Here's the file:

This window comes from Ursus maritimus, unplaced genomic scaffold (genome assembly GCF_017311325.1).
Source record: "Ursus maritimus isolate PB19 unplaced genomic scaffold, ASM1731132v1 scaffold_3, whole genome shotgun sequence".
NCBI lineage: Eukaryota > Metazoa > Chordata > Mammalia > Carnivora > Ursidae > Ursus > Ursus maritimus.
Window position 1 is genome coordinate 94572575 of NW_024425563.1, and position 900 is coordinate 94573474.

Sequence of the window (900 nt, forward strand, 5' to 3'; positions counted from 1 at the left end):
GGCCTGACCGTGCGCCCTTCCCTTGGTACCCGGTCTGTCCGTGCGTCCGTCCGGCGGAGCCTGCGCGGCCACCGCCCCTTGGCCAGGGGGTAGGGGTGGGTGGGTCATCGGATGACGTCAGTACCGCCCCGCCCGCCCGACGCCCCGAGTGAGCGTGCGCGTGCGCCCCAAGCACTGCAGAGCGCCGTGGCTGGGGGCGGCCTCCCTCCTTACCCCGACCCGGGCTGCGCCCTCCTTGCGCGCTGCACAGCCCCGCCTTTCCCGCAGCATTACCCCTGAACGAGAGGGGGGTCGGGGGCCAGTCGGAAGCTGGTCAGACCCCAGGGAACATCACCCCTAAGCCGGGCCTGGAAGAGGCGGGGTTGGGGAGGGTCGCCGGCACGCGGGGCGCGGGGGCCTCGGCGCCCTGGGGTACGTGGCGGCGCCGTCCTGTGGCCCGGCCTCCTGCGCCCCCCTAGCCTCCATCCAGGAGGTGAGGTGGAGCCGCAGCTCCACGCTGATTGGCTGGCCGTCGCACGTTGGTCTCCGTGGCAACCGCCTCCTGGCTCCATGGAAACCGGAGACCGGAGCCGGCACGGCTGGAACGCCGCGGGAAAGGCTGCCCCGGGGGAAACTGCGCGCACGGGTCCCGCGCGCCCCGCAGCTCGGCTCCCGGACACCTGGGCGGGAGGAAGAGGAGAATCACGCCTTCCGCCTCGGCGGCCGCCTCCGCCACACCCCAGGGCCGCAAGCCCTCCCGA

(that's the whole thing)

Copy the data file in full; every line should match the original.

This window comes from Ursus maritimus, unplaced genomic scaffold (genome assembly GCF_017311325.1).
Source record: "Ursus maritimus isolate PB19 unplaced genomic scaffold, ASM1731132v1 scaffold_3, whole genome shotgun sequence".
NCBI lineage: Eukaryota > Metazoa > Chordata > Mammalia > Carnivora > Ursidae > Ursus > Ursus maritimus.
Window position 1 is genome coordinate 94572575 of NW_024425563.1, and position 900 is coordinate 94573474.

Sequence of the window (900 nt, forward strand, 5' to 3'; positions counted from 1 at the left end):
GGCCTGACCGTGCGCCCTTCCCTTGGTACCCGGTCTGTCCGTGCGTCCGTCCGGCGGAGCCTGCGCGGCCACCGCCCCTTGGCCAGGGGGTAGGGGTGGGTGGGTCATCGGATGACGTCAGTACCGCCCCGCCCGCCCGACGCCCCGAGTGAGCGTGCGCGTGCGCCCCAAGCACTGCAGAGCGCCGTGGCTGGGGGCGGCCTCCCTCCTTACCCCGACCCGGGCTGCGCCCTCCTTGCGCGCTGCACAGCCCCGCCTTTCCCGCAGCATTACCCCTGAACGAGAGGGGGGTCGGGGGCCAGTCGGAAGCTGGTCAGACCCCAGGGAACATCACCCCTAAGCCGGGCCTGGAAGAGGCGGGGTTGGGGAGGGTCGCCGGCACGCGGGGCGCGGGGGCCTCGGCGCCCTGGGGTACGTGGCGGCGCCGTCCTGTGGCCCGGCCTCCTGCGCCCCCCTAGCCTCCATCCAGGAGGTGAGGTGGAGCCGCAGCTCCACGCTGATTGGCTGGCCGTCGCACGTTGGTCTCCGTGGCAACCGCCTCCTGGCTCCATGGAAACCGGAGACCGGAGCCGGCACGGCTGGAACGCCGCGGGAAAGGCTGCCCCGGGGGAAACTGCGCGCACGGGTCCCGCGCGCCCCGCAGCTCGGCTCCCGGACACCTGGGCGGGAGGAAGAGGAGAATCACGCCTTCCGCCTCGGCGGCCGCCTCCGCCACACCCCAGGGCCGCAAGCCCTCCCGA